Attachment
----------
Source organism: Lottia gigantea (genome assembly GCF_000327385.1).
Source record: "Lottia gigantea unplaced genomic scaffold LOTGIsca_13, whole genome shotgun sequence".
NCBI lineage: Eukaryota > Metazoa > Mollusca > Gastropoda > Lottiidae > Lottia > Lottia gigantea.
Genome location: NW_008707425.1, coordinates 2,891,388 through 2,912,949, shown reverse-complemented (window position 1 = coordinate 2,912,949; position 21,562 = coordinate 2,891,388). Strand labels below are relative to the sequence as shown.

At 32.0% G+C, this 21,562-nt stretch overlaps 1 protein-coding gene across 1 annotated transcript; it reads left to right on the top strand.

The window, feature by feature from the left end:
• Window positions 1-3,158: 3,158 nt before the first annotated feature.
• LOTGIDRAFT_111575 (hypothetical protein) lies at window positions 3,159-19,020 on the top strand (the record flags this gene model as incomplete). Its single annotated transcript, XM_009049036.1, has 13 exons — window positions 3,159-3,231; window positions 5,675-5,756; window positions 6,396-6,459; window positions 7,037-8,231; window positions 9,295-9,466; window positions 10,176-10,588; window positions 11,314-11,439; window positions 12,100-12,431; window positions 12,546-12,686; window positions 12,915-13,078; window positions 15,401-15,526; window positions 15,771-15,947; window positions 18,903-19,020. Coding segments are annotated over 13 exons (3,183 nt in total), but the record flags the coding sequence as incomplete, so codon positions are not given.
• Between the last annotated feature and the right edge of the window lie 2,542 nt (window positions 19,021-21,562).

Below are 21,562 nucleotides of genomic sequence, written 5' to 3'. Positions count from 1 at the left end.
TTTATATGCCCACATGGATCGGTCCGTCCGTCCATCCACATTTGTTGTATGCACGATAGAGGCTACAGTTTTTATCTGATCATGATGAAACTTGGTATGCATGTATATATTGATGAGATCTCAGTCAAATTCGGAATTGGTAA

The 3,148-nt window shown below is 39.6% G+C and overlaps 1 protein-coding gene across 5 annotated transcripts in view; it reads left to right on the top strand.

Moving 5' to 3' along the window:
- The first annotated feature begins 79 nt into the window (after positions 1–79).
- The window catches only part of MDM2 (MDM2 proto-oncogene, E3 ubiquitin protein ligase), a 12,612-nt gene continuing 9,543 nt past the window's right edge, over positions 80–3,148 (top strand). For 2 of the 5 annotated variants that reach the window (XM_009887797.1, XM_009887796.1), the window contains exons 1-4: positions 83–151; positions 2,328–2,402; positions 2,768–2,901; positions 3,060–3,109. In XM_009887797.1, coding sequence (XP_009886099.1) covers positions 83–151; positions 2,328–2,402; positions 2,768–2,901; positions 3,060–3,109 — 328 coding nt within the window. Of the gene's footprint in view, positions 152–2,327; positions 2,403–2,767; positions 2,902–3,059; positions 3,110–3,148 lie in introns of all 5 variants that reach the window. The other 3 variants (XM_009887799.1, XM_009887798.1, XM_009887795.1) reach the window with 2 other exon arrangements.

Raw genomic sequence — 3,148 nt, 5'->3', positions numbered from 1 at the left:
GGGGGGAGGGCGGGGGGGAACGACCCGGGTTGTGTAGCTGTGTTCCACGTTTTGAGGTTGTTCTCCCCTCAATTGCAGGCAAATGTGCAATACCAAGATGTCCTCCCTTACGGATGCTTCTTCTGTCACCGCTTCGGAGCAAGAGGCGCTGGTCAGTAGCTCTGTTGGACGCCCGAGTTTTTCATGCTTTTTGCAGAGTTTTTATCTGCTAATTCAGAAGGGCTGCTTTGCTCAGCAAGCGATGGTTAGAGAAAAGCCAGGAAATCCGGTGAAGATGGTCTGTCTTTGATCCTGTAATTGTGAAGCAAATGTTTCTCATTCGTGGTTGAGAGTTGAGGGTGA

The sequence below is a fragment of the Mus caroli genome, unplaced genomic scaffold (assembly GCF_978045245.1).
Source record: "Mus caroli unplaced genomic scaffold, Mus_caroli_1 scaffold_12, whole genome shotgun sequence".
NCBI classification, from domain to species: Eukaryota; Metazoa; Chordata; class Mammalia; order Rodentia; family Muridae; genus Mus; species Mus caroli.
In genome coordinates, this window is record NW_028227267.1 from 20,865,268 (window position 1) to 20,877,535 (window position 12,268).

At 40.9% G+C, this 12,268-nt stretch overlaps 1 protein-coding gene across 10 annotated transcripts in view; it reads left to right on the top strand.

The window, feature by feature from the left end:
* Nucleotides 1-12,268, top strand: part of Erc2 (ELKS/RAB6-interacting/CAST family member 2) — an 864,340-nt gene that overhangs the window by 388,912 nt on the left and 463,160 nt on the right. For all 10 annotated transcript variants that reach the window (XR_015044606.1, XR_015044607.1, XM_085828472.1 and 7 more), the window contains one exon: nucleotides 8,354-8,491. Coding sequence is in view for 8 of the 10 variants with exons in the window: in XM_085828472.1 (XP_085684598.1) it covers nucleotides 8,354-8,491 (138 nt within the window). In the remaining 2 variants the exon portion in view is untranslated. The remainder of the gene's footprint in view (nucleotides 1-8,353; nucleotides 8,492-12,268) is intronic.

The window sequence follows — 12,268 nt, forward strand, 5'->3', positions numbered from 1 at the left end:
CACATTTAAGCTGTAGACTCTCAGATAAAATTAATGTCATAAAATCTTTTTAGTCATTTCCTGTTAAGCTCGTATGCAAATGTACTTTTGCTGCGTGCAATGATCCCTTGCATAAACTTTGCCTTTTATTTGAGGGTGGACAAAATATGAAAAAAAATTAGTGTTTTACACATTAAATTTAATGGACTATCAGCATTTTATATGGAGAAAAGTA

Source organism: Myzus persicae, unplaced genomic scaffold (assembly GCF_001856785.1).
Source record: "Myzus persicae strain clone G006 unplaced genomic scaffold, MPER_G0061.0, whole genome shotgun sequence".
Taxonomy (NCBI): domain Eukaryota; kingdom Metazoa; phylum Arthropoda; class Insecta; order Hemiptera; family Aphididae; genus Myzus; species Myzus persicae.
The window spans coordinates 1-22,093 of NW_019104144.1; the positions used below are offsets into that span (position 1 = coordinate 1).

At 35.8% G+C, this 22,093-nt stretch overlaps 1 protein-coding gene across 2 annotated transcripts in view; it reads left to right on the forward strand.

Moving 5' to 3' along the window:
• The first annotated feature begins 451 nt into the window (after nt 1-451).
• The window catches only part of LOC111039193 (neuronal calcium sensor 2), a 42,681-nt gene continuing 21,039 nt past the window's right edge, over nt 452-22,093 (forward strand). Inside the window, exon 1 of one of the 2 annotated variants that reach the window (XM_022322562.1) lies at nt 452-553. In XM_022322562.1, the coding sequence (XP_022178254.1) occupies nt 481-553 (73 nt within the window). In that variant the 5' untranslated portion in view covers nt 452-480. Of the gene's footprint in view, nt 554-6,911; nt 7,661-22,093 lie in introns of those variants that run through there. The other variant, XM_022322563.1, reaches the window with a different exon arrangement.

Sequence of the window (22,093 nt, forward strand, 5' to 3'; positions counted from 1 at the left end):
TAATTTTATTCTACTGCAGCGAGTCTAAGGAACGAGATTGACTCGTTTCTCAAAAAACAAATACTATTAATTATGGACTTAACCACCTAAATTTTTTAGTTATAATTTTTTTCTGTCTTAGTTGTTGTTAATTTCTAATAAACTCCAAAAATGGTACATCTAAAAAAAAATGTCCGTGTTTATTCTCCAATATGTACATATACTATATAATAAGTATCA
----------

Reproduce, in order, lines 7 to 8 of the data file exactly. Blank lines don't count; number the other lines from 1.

• Window positions 1-3,158: 3,158 nt before the first annotated feature.
• LOTGIDRAFT_111575 (hypothetical protein) lies at window positions 3,159-19,020 on the top strand (the record flags this gene model as incomplete). Its single annotated transcript, XM_009049036.1, has 13 exons — window positions 3,159-3,231; window positions 5,675-5,756; window positions 6,396-6,459; window positions 7,037-8,231; window positions 9,295-9,466; window positions 10,176-10,588; window positions 11,314-11,439; window positions 12,100-12,431; window positions 12,546-12,686; window positions 12,915-13,078; window positions 15,401-15,526; window positions 15,771-15,947; window positions 18,903-19,020. Coding segments are annotated over 13 exons (3,183 nt in total), but the record flags the coding sequence as incomplete, so codon positions are not given.